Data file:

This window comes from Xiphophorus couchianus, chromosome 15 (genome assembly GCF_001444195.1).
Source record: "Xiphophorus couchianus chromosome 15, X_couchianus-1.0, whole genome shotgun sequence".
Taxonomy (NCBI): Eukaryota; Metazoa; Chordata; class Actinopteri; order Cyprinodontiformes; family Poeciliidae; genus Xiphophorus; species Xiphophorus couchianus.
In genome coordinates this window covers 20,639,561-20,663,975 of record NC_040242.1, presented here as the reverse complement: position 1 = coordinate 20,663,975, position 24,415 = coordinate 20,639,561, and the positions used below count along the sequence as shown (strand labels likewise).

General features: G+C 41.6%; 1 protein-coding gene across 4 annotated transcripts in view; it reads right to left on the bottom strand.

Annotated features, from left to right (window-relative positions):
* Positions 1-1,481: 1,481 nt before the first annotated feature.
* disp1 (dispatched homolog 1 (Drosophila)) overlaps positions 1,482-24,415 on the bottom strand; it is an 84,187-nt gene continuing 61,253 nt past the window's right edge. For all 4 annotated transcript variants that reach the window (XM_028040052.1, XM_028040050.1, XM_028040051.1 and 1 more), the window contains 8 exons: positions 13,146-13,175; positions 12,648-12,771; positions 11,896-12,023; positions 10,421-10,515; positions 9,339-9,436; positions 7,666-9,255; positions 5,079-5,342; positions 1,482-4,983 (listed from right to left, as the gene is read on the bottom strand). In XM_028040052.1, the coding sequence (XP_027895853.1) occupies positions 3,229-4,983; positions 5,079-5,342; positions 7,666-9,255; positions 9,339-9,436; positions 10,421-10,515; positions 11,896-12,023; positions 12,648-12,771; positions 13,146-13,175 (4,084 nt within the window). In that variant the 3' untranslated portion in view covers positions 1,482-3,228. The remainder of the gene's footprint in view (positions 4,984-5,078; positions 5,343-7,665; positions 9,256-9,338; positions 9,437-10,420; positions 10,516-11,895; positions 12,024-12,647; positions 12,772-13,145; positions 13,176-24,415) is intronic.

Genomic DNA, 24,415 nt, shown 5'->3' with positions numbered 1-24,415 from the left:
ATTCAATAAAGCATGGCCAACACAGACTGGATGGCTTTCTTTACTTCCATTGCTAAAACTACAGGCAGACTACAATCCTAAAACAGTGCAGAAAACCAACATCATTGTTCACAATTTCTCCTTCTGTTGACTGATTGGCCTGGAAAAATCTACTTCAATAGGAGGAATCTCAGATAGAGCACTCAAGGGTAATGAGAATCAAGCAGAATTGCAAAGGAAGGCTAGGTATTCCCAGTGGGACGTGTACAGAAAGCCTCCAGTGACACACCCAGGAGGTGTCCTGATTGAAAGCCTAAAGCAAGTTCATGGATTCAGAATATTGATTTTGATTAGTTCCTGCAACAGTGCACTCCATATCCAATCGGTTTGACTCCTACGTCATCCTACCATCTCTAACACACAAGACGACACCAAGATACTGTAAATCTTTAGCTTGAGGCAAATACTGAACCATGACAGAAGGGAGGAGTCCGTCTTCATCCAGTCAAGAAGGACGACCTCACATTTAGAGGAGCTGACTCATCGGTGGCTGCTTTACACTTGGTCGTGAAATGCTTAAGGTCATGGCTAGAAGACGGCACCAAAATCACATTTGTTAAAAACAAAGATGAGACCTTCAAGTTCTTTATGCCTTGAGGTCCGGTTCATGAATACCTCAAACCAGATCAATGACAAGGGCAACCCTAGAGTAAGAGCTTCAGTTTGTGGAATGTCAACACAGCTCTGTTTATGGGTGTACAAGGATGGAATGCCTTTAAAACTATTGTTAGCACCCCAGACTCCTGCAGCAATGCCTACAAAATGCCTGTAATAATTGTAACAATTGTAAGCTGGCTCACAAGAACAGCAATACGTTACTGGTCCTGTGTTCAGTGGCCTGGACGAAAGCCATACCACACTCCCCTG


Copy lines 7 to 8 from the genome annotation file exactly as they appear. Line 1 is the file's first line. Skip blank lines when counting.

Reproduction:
* Positions 1-1,481: 1,481 nt before the first annotated feature.
* disp1 (dispatched homolog 1 (Drosophila)) overlaps positions 1,482-24,415 on the bottom strand; it is an 84,187-nt gene continuing 61,253 nt past the window's right edge. For all 4 annotated transcript variants that reach the window (XM_028040052.1, XM_028040050.1, XM_028040051.1 and 1 more), the window contains 8 exons: positions 13,146-13,175; positions 12,648-12,771; positions 11,896-12,023; positions 10,421-10,515; positions 9,339-9,436; positions 7,666-9,255; positions 5,079-5,342; positions 1,482-4,983 (listed from right to left, as the gene is read on the bottom strand). In XM_028040052.1, the coding sequence (XP_027895853.1) occupies positions 3,229-4,983; positions 5,079-5,342; positions 7,666-9,255; positions 9,339-9,436; positions 10,421-10,515; positions 11,896-12,023; positions 12,648-12,771; positions 13,146-13,175 (4,084 nt within the window). In that variant the 3' untranslated portion in view covers positions 1,482-3,228. The remainder of the gene's footprint in view (positions 4,984-5,078; positions 5,343-7,665; positions 9,256-9,338; positions 9,437-10,420; positions 10,516-11,895; positions 12,024-12,647; positions 12,772-13,145; positions 13,176-24,415) is intronic.